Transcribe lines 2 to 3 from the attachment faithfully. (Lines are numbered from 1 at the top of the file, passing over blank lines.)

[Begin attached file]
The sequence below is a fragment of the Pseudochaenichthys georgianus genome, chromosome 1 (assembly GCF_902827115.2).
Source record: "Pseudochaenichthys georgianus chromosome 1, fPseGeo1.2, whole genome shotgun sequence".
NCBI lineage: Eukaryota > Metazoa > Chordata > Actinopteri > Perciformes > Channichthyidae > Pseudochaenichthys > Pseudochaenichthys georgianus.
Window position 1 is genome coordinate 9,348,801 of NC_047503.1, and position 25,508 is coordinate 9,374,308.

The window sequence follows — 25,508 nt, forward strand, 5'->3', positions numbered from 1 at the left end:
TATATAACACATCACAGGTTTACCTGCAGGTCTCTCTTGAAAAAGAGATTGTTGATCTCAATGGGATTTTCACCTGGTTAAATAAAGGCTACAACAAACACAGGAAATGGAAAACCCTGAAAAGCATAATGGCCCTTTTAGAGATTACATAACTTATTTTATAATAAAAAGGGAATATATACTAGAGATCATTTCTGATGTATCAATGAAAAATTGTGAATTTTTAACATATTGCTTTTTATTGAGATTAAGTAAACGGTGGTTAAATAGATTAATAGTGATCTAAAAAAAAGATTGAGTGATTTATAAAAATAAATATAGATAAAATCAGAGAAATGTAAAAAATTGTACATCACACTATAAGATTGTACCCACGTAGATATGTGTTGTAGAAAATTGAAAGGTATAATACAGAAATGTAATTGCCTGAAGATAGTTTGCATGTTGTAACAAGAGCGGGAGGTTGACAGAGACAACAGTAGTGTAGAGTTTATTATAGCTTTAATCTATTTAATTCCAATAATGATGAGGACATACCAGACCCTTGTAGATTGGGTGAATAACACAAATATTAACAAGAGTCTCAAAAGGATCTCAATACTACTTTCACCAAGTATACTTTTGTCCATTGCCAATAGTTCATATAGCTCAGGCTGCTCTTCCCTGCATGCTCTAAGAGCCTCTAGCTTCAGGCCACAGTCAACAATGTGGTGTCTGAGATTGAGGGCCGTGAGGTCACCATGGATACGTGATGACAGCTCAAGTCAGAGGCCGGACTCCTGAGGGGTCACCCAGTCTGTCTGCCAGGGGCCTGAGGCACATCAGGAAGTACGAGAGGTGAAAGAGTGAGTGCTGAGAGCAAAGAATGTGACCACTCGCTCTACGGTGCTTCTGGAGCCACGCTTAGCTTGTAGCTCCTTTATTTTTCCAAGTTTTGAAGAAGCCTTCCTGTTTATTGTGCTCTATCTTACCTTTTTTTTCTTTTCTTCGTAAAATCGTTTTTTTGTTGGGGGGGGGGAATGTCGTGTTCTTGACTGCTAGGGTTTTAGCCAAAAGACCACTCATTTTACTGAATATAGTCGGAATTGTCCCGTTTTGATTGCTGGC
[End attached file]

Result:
Source record: "Pseudochaenichthys georgianus chromosome 1, fPseGeo1.2, whole genome shotgun sequence".
NCBI lineage: Eukaryota > Metazoa > Chordata > Actinopteri > Perciformes > Channichthyidae > Pseudochaenichthys > Pseudochaenichthys georgianus.